Tom Feeney was not under any pressure to transform Safelite Group in 2013.
The company operates Safelite AutoGlass, the largest provider of vehicle glass repair, replacement and calibration services in the U.S., and Safelite Solutions, a claims management partner to insurance and fleet companies.
In 2009, Safelite started focusing on its associates first. Having inspired, engaged employees helped the company quadruple its sales, going from $500 million to nearly $2 billion today.
This transformation to a people-first strategy, however, wasn’t enough, and it was simplistic to expect that happy employees always translate to happy customers.
Around 2013, Feeney, the company’s president and CEO, asked another strategic question: Was the company operationally focused, product focused or customer focused? After a series of employee surveys, Feeney and his team concluded that Safelite was operations focused. The company prioritized internal efficiencies and productivities.
Despite metrics that seemed to indicate customers were already happy with Safelite, Feeney felt there was more work to be done.
“We’re now telling our leadership and our organization that we have another transformation in us, and even though we have net promoter scores of 83, 84, we do not believe that we’re a customer-driven organization. We believe we’re operation focused and, therefore, internally focused,” Feeney says.
“In order to achieve the full potential of the business, we had to embark upon another transformation with all of the challenges associated with transformative work in the company,” he says. “Only this time, we were twice as big as we were when we started the last time — twice as many associates to convince, twice as many leaders to educate and communicate to and make sure that they stayed with us.”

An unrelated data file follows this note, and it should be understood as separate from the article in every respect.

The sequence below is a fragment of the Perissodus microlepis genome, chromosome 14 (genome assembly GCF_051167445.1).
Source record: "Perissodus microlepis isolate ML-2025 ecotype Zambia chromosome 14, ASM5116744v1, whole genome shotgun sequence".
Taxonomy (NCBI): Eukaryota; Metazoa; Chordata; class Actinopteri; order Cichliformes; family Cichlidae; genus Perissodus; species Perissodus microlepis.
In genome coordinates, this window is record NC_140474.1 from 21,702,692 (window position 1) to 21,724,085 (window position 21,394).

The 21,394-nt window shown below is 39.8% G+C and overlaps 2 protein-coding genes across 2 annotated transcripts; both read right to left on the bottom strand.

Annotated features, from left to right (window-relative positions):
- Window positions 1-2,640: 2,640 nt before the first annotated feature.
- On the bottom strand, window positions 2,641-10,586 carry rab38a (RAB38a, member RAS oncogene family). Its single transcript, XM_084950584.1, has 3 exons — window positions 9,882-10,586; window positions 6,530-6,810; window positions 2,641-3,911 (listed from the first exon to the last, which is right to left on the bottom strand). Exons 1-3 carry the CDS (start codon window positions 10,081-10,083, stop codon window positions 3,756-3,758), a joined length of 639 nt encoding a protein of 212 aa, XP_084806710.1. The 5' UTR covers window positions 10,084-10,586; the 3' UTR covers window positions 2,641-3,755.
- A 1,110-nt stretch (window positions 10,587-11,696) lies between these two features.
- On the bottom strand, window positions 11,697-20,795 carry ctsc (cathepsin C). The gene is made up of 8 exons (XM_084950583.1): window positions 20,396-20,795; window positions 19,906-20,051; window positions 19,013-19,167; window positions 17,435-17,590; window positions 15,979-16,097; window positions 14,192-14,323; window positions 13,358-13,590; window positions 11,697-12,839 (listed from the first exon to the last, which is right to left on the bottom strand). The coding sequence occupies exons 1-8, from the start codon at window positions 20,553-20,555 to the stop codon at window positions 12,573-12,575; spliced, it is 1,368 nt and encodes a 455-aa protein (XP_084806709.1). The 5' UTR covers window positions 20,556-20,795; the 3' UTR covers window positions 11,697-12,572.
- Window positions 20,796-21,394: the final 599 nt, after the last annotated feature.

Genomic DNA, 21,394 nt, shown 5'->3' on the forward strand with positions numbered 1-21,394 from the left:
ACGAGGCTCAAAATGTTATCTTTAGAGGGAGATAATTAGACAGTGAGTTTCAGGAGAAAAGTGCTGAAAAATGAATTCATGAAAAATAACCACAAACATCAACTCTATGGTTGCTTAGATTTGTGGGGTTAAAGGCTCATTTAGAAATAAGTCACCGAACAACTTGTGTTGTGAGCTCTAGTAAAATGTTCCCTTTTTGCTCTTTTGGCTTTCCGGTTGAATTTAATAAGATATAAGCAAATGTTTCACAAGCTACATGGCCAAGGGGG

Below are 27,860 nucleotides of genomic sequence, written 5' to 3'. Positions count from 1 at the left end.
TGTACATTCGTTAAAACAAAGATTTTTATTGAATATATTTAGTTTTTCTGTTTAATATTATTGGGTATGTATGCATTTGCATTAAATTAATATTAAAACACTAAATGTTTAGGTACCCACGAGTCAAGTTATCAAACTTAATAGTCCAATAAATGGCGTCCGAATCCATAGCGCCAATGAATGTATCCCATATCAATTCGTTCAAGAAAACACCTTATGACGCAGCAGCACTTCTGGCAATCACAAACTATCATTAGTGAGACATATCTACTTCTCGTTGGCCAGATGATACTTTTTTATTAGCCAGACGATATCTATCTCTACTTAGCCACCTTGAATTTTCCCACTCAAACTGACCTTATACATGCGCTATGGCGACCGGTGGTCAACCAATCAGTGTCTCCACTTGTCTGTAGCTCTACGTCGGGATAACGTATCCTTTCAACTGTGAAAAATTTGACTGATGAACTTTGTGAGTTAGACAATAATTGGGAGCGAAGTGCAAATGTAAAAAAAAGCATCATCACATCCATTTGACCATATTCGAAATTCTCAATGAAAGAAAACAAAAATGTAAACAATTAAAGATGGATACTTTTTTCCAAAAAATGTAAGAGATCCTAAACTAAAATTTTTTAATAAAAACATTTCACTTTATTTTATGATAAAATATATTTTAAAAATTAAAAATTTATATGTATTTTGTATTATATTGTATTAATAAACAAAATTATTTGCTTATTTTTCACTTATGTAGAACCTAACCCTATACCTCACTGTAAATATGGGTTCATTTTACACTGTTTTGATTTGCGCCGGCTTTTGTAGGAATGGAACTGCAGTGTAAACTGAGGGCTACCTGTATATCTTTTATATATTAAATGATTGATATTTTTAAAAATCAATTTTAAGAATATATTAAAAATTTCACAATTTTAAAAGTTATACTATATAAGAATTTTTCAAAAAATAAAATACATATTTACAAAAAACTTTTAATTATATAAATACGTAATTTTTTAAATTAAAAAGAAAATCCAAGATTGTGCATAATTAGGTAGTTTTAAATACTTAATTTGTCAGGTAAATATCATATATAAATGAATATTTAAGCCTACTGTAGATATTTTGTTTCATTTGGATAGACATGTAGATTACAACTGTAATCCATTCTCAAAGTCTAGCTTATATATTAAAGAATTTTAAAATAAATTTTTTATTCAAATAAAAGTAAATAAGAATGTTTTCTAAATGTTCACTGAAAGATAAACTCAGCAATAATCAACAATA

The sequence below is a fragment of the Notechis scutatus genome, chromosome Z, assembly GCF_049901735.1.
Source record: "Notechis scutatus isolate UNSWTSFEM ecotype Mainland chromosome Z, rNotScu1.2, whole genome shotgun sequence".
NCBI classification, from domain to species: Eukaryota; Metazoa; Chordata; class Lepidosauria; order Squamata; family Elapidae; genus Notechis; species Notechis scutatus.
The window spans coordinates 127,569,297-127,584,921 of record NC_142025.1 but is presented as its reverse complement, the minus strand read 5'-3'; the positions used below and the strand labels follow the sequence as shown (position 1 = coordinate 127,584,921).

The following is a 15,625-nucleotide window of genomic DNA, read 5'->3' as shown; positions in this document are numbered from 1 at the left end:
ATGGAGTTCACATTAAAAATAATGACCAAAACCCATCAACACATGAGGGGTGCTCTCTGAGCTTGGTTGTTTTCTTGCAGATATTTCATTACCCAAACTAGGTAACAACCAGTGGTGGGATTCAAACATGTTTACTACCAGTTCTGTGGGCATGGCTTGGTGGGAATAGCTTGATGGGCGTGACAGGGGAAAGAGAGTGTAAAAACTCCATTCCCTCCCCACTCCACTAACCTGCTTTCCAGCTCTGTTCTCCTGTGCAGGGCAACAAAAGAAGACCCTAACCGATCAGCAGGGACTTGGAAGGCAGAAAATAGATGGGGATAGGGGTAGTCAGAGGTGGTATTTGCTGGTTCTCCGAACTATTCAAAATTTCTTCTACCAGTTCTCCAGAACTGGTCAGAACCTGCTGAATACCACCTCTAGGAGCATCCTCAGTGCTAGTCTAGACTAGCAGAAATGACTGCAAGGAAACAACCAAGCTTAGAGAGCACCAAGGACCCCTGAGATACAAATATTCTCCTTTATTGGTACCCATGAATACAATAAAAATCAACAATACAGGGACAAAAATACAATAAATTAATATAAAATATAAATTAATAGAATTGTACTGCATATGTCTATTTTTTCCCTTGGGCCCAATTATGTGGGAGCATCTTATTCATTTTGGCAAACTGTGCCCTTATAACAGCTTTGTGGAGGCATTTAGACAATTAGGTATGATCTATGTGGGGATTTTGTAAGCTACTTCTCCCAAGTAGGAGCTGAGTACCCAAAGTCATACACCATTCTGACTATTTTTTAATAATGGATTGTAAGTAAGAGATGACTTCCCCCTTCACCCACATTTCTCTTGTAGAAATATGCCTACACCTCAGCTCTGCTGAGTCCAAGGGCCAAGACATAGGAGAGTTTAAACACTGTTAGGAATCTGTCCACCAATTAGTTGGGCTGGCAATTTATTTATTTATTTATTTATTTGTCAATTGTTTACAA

The work of transformation
Feeney needed everyone to understand why he was advocating for another transformation when Safelite was already so successful.
The company added a customer effort score to its net promoter survey. It confirmed what Feeney suspected, Safelite wasn’t easy to do business with. By looking at the business through the eyes of a customer — to see that the company often did its own thing and force-fed it to customers — helped company leaders rally around the need for change.
Transformative work takes courage, he says. You cannot be afraid to organize for the future, even if it affects the people who helped you get to where you are today.
“It’s hard work. I can honestly tell you I think about it every day. It’s very enjoyable work, but the joy comes in periods of time. You can’t look for joy every day. The joy comes six months, 12 months out, when you’re reflective and looking back at how the organization has changed,” Feeney says.
CEOs have to know their business and employees better than anyone, while having a vision for where they want to go. Once they articulate that vision to get buy-in and explain the employees’ role in that vision, they can begin to lay plans to achieve it.
“The most important point is sticking to it,” he says. “So often I’ve seen leaders state their vision and then the next year state another vision and then the year after that state another vision.”
Organizations, large or small, don’t like flavors of the month, Feeney says. Employees want to know what the company will look like in five years.
Feeney also made one person the strategy’s architect to add accountability.
Inside your vision, he says you need milestones and measurements to help you check in along the journey.